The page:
Wiltshire police and crime commissioner Angus Macpherson has asked policing minister Nick Hurd for more help to deal with the ongoing investigations into nerve agent poisonings in Salisbury and Amesbury.
Mr Macpherson said he had spoken to Mr Hurd about an "extraordinary level of demand" on police force resources across the UK.
He said US President Donald Trump's visit, the Royal International Air Tattoo and "large" summer events were adding to "increased pressure".
He tweeted: "He [Mr Hurd] has reassured me the current approach to policing cordons, in relation to the ongoing major incidents in Amesbury and Salisbury, is under review to help me ensure that policing services more widely across Wiltshire and Swindon remain unaffected.
"Wiltshire Police has received great support from almost every police force across the county since the first major incident was declared in March. Alongside the Chief Constable I couldn't be more grateful for the help and support of those forces, however with more and more rest days being cancelled and annual leave requests being put on hold, we must now explore a different approach."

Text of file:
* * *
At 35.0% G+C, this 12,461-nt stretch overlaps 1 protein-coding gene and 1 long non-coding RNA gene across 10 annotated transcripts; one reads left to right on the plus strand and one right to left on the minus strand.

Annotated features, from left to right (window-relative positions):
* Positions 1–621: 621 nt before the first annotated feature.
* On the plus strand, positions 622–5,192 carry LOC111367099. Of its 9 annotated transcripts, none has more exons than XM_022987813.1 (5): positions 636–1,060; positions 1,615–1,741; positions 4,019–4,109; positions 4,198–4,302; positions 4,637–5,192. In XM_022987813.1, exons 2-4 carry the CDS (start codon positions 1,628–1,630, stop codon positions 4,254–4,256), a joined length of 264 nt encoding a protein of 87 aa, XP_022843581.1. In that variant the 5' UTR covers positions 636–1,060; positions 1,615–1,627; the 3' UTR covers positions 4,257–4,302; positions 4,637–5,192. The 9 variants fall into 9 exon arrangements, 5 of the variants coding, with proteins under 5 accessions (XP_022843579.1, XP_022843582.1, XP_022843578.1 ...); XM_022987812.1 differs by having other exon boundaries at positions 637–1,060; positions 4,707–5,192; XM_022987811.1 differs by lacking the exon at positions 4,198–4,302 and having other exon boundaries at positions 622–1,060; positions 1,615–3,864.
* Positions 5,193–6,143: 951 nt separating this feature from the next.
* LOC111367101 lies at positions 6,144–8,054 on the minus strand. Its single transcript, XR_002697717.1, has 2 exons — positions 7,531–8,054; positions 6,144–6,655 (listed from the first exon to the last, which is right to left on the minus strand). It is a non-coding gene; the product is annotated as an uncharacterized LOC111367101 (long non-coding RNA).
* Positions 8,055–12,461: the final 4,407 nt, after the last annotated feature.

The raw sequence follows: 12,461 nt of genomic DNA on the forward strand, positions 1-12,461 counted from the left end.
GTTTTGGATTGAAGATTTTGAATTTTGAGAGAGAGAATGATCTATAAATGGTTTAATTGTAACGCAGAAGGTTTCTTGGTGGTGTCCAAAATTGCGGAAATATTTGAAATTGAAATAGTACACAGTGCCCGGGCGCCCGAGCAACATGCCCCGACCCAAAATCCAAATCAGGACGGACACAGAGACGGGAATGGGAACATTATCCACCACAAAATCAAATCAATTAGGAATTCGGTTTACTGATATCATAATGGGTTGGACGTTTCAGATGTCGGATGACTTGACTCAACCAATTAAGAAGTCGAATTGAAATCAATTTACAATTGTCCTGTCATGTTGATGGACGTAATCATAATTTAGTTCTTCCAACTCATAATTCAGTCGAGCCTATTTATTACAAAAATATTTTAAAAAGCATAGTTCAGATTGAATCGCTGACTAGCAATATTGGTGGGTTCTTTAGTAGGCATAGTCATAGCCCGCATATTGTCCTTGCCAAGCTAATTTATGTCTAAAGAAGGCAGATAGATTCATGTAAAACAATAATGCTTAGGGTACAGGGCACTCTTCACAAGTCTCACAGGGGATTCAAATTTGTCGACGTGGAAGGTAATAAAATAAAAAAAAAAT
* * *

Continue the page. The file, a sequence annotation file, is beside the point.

His comments came as police removed a cordon and reopened a road following an incident involving a man in his 30s outside the Zizzi restaurant in Salisbury.
"We are pleased to report that the cordon in place in Castle Street, Salisbury, has been removed and the road has been reopened," Salisbury Police said.
Officers had been dealing with an incident involving a man outside the Zizzi restaurant where former spy Sergei Skripal and his daughter Yulia dined before falling ill.
In a tweet, the police said "at the moment there is nothing to suggest any wider risk to the public".
An eyewitness who asked not to be named said the man involved in the incident was a "local homeless guy" who was "sat on the floor, completely conscious, talking".
The police, who were called to the scene at 6.20pm on Thursday, said the man has been taken to Salisbury District Hospital and fully assessed by medical staff.
"We can now confirm that there is no concern for either his health or any wider risk to the public," police said.
"We understand that our initial response to the incident may have looked alarming, but we hope you appreciate why we needed to take this highly precautionary measure. We thank you all for your patience and understanding," they added.
A photo shared on social media earlier showed a road shut in the city centre, with the poster saying a tent was being erected on the road.
Members of the emergency services had been seen putting on protective clothing.
The pair appear to have accidentally come into contact with the same nerve agent used against the Skripals in March.